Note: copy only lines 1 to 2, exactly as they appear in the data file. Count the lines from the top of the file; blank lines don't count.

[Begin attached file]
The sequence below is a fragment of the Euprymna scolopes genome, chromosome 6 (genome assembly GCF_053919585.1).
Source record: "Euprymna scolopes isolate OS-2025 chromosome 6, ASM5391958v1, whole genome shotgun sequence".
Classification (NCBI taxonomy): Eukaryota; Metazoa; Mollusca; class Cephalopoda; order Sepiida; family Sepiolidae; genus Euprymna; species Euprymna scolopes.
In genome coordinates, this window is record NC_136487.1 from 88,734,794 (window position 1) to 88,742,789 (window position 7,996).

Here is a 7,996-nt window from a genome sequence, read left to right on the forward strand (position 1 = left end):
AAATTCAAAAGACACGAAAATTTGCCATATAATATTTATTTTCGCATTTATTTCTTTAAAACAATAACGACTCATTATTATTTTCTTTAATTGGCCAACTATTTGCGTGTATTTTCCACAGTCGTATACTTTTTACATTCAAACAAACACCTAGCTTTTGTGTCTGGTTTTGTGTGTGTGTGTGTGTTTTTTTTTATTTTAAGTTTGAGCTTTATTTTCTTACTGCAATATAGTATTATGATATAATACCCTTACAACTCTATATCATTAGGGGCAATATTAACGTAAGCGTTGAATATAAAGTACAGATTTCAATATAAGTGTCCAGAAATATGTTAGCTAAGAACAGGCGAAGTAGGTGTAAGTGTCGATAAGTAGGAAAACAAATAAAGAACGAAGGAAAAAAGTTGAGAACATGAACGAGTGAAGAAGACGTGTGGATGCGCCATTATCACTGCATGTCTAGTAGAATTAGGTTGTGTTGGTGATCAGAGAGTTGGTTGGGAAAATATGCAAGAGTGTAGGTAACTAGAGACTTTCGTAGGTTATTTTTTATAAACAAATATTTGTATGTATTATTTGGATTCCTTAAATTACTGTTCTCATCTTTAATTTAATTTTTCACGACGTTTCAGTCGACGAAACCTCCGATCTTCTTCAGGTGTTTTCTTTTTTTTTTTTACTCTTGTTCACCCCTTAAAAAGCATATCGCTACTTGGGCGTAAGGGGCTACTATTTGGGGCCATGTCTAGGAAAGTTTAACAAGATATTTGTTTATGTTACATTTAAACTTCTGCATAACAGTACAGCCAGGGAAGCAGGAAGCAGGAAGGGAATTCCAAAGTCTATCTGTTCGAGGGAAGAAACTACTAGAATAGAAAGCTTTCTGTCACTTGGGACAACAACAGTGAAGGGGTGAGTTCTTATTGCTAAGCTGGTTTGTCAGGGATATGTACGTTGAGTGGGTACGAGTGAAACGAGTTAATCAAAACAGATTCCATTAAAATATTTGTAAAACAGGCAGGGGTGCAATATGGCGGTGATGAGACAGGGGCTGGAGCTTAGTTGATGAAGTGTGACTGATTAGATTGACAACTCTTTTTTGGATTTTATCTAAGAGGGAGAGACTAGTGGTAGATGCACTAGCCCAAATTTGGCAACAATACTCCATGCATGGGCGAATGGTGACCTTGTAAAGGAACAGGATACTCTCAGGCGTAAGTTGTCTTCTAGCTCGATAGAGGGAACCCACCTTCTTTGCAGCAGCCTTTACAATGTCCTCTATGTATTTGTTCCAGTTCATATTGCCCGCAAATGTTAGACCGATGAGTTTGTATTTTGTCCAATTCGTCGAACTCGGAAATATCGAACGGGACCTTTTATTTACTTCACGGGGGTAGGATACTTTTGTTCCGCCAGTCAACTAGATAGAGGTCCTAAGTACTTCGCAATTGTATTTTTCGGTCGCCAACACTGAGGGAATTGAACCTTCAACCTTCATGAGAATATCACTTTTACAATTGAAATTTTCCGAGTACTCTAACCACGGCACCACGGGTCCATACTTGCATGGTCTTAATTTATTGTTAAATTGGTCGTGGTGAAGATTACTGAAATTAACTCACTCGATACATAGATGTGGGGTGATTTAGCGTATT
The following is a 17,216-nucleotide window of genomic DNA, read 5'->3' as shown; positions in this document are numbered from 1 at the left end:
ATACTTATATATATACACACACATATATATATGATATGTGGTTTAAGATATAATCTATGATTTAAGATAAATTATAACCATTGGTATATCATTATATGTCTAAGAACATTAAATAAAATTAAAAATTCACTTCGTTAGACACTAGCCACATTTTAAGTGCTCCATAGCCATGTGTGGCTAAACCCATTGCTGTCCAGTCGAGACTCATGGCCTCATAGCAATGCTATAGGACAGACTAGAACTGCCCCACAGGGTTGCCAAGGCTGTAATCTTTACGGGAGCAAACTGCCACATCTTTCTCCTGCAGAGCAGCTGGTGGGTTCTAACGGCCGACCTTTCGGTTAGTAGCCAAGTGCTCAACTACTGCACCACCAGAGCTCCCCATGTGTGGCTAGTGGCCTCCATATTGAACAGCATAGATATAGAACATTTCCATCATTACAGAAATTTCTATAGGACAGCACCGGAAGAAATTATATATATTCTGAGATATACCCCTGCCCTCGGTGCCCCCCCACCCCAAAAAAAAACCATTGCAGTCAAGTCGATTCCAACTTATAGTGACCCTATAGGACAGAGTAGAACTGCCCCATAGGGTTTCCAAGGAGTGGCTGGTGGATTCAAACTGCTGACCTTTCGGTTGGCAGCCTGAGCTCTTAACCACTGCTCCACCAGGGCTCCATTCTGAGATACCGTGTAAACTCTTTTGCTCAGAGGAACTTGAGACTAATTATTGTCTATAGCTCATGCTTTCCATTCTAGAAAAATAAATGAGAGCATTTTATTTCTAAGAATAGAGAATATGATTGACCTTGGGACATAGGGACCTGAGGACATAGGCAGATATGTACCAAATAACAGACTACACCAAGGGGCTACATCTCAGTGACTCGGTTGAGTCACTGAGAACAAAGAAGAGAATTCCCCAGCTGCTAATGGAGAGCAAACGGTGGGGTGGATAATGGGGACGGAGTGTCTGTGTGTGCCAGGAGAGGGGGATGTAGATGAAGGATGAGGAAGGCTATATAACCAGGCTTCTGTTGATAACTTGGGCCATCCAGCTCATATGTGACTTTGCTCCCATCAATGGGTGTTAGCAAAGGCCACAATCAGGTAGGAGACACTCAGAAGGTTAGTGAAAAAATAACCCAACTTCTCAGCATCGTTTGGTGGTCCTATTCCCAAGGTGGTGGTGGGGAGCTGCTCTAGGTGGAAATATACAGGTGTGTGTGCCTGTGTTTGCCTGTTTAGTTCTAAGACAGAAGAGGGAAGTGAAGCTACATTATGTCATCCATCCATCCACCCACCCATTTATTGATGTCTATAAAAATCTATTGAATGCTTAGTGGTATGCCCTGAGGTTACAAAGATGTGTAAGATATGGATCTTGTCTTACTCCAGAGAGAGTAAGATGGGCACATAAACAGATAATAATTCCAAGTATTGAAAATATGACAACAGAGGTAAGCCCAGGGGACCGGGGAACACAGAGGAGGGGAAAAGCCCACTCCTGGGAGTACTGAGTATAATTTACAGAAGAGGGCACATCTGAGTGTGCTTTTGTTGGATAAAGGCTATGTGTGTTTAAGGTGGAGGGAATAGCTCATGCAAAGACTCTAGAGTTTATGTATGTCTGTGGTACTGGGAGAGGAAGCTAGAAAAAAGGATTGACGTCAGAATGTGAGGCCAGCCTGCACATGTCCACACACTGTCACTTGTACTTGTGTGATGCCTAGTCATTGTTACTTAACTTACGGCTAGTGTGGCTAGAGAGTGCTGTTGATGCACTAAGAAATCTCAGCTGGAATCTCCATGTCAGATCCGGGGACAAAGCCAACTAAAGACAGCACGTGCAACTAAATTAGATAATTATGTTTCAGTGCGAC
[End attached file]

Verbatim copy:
The sequence below is a fragment of the Euprymna scolopes genome, chromosome 6 (genome assembly GCF_053919585.1).
Source record: "Euprymna scolopes isolate OS-2025 chromosome 6, ASM5391958v1, whole genome shotgun sequence".